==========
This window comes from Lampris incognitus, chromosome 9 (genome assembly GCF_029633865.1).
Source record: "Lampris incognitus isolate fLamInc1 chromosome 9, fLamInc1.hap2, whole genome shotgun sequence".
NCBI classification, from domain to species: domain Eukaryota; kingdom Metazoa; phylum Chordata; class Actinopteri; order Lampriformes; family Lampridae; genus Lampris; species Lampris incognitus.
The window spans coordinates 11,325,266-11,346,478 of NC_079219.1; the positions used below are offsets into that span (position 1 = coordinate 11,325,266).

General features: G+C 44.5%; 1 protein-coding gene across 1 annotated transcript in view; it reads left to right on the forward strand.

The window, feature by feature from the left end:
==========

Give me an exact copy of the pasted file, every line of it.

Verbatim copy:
This window comes from Lampris incognitus, chromosome 9 (genome assembly GCF_029633865.1).
Source record: "Lampris incognitus isolate fLamInc1 chromosome 9, fLamInc1.hap2, whole genome shotgun sequence".
NCBI classification, from domain to species: domain Eukaryota; kingdom Metazoa; phylum Chordata; class Actinopteri; order Lampriformes; family Lampridae; genus Lampris; species Lampris incognitus.
The window spans coordinates 11,325,266-11,346,478 of NC_079219.1; the positions used below are offsets into that span (position 1 = coordinate 11,325,266).

General features: G+C 44.5%; 1 protein-coding gene across 1 annotated transcript in view; it reads left to right on the forward strand.

The window, feature by feature from the left end: